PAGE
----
That Nelson caught 97 passes for 1,257 yards and 14 touchdowns. The iteration we saw last year managed a 53/482/6 stat line in 15 games—his worst showing since 2010.
Yes, the Green Bay Packers were without Aaron Rodgers much of last year thanks to his broken collarbone. But that didn't stop Davante Adams from catching double-digit touchdowns for a second straight season. For much of last year, Nelson looked every bit his age.
He'll turn 33 in May.
The former Packer isn't the only player Gruden's banking on a revival from. The coach's statement about "trying to throw the game back to 1998" received a lot of run at the combine, but per Levi Damien of SB Nation, the 54-year-old clarified he wants to bring back toughness and a between-the-tackles run game:
"If you wanna run the ball, you have to have some components to do it. Don't get me wrong, we're gonna spread the field, we're gonna have all the bubble screens and RPOs that everybody else has, but there will be a package that will involve a fullback, will involve a blocking tight end, we might even move an offensive tackle to tight end."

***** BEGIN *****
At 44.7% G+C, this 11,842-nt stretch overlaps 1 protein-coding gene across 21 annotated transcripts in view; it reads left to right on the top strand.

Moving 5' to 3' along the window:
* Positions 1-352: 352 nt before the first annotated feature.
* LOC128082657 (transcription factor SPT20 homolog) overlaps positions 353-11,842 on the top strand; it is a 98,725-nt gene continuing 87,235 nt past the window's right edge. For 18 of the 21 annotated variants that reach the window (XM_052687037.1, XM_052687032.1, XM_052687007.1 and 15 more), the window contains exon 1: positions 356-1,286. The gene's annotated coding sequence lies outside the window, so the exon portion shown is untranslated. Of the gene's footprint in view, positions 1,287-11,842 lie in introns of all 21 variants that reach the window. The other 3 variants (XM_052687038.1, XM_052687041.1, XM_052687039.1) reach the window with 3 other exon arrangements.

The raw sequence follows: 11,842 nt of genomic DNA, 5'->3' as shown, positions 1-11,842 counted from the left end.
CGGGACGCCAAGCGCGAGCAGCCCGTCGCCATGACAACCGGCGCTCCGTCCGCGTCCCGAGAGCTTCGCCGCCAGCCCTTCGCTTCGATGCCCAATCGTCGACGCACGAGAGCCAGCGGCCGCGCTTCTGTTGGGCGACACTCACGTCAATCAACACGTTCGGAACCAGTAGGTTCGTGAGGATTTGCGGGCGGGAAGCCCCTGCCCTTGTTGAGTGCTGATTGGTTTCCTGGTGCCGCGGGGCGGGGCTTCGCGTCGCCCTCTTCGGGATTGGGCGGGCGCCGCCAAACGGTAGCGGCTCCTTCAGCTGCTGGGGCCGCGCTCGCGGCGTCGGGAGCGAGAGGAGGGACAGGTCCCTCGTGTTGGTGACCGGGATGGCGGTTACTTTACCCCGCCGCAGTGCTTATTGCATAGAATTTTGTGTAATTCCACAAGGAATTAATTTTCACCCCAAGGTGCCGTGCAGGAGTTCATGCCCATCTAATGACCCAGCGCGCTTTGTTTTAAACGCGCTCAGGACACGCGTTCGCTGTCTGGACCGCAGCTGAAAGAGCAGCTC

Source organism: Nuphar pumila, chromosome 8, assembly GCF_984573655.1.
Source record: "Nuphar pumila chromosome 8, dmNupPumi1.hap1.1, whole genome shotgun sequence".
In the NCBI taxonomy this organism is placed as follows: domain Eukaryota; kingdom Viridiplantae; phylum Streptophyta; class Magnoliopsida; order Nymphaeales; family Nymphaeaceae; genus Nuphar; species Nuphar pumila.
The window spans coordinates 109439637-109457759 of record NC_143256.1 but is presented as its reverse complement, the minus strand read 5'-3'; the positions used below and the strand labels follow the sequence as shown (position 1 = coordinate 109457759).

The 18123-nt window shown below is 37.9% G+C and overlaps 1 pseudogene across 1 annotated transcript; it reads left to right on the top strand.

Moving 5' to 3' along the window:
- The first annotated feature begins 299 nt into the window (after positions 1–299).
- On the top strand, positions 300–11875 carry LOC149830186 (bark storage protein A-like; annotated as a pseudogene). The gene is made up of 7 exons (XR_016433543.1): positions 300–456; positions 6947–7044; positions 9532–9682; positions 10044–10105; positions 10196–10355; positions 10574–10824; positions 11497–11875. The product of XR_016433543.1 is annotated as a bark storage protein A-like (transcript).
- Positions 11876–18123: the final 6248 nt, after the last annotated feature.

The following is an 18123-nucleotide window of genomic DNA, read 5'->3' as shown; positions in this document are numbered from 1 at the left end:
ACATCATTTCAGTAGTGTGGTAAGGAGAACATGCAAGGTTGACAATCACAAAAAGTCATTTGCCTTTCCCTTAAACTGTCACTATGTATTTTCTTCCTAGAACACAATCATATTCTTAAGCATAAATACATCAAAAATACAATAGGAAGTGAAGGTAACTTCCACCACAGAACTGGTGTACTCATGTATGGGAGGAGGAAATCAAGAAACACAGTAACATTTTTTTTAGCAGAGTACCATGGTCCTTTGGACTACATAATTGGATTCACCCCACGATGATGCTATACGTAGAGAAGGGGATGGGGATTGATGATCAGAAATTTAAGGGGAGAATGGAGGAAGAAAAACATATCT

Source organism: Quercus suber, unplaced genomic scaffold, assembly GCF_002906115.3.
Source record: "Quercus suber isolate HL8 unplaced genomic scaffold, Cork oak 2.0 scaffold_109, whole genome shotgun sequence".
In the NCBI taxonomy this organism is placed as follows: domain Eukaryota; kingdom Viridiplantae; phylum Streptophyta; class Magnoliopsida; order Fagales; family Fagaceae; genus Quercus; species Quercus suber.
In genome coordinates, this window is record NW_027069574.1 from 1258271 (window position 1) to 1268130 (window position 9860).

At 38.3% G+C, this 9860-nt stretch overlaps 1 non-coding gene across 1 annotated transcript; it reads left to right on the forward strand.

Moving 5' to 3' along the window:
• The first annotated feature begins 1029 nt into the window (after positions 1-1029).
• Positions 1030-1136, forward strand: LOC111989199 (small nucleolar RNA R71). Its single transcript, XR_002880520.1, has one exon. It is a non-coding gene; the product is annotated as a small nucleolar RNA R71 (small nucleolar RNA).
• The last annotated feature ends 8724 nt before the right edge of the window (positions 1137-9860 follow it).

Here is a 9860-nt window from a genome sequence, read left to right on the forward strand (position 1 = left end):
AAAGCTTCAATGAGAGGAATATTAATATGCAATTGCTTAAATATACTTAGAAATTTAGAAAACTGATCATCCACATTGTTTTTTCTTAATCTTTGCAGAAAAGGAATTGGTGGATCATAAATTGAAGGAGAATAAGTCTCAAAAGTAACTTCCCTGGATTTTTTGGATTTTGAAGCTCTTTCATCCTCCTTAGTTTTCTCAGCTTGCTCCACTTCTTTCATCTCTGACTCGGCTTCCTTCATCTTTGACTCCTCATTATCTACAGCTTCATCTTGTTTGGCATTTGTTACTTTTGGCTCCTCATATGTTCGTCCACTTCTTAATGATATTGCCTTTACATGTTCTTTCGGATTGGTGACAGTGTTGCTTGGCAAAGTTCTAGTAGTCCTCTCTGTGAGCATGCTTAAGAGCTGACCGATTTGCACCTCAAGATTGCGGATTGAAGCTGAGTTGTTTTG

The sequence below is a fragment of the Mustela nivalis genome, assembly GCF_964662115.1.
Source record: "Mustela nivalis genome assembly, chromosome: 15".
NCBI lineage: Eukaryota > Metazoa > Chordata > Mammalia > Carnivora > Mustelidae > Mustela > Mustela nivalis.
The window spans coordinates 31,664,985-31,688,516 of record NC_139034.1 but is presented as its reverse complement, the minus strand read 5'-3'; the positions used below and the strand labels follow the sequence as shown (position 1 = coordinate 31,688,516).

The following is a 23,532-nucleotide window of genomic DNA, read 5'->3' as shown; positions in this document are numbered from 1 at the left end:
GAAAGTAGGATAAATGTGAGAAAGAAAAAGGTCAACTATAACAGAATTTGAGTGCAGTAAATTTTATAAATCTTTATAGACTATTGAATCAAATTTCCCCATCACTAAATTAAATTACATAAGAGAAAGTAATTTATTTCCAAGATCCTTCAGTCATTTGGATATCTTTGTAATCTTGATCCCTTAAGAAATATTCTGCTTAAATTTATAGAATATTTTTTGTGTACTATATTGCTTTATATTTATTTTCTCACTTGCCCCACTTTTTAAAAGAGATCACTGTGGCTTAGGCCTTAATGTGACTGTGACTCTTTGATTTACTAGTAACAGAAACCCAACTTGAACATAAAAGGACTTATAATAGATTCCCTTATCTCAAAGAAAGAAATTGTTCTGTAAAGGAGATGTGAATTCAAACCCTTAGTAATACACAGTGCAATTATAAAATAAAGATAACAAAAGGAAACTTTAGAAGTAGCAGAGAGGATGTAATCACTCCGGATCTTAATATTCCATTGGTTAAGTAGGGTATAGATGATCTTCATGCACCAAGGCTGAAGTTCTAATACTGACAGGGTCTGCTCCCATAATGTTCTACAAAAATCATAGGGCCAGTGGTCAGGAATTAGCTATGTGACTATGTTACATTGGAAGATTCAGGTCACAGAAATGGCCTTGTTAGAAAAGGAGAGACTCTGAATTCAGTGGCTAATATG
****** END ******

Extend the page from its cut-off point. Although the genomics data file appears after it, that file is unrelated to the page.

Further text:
It would have been a dream-team backfield pairing in 2012. That's the last (and only) time the duo gained 1,000 rushing yards in the same season. Lynch quietly had a decent 2017, gaining 891 yards and averaging 4.3 yards a carry. But he'll be 32 in April, and the 29-year-old Martin hasn't averaged even three yards a carry since 2015.